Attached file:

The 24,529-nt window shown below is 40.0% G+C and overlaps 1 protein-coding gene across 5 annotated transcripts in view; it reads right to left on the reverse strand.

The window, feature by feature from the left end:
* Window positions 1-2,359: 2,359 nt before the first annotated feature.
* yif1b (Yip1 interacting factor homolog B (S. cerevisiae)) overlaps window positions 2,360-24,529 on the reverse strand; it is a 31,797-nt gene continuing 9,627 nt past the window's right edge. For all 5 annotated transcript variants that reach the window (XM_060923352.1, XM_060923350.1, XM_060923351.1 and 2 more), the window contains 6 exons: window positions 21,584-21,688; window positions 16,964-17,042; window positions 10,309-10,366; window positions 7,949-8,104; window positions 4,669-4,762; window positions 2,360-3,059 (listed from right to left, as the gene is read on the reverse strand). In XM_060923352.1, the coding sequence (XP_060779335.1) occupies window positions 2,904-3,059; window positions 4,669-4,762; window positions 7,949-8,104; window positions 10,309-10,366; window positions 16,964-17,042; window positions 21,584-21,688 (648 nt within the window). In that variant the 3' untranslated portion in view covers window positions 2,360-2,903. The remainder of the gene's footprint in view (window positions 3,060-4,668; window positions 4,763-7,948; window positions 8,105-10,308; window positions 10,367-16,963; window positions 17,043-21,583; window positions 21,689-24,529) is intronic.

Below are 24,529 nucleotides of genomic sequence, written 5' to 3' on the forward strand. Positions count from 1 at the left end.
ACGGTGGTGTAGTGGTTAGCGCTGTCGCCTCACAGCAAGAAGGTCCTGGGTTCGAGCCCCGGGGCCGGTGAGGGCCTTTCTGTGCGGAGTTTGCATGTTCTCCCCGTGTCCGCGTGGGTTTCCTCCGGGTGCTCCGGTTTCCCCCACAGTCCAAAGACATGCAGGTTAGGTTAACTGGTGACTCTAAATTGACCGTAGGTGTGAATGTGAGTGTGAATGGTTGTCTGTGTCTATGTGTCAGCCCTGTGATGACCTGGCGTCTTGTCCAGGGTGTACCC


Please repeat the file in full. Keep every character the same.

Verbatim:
The 24,529-nt window shown below is 40.0% G+C and overlaps 1 protein-coding gene across 5 annotated transcripts in view; it reads right to left on the reverse strand.

The window, feature by feature from the left end:
* Window positions 1-2,359: 2,359 nt before the first annotated feature.
* yif1b (Yip1 interacting factor homolog B (S. cerevisiae)) overlaps window positions 2,360-24,529 on the reverse strand; it is a 31,797-nt gene continuing 9,627 nt past the window's right edge. For all 5 annotated transcript variants that reach the window (XM_060923352.1, XM_060923350.1, XM_060923351.1 and 2 more), the window contains 6 exons: window positions 21,584-21,688; window positions 16,964-17,042; window positions 10,309-10,366; window positions 7,949-8,104; window positions 4,669-4,762; window positions 2,360-3,059 (listed from right to left, as the gene is read on the reverse strand). In XM_060923352.1, the coding sequence (XP_060779335.1) occupies window positions 2,904-3,059; window positions 4,669-4,762; window positions 7,949-8,104; window positions 10,309-10,366; window positions 16,964-17,042; window positions 21,584-21,688 (648 nt within the window). In that variant the 3' untranslated portion in view covers window positions 2,360-2,903. The remainder of the gene's footprint in view (window positions 3,060-4,668; window positions 4,763-7,948; window positions 8,105-10,308; window positions 10,367-16,963; window positions 17,043-21,583; window positions 21,689-24,529) is intronic.

Below are 24,529 nucleotides of genomic sequence, written 5' to 3' on the forward strand. Positions count from 1 at the left end.
ACGGTGGTGTAGTGGTTAGCGCTGTCGCCTCACAGCAAGAAGGTCCTGGGTTCGAGCCCCGGGGCCGGTGAGGGCCTTTCTGTGCGGAGTTTGCATGTTCTCCCCGTGTCCGCGTGGGTTTCCTCCGGGTGCTCCGGTTTCCCCCACAGTCCAAAGACATGCAGGTTAGGTTAACTGGTGACTCTAAATTGACCGTAGGTGTGAATGTGAGTGTGAATGGTTGTCTGTGTCTATGTGTCAGCCCTGTGATGACCTGGCGTCTTGTCCAGGGTGTACCC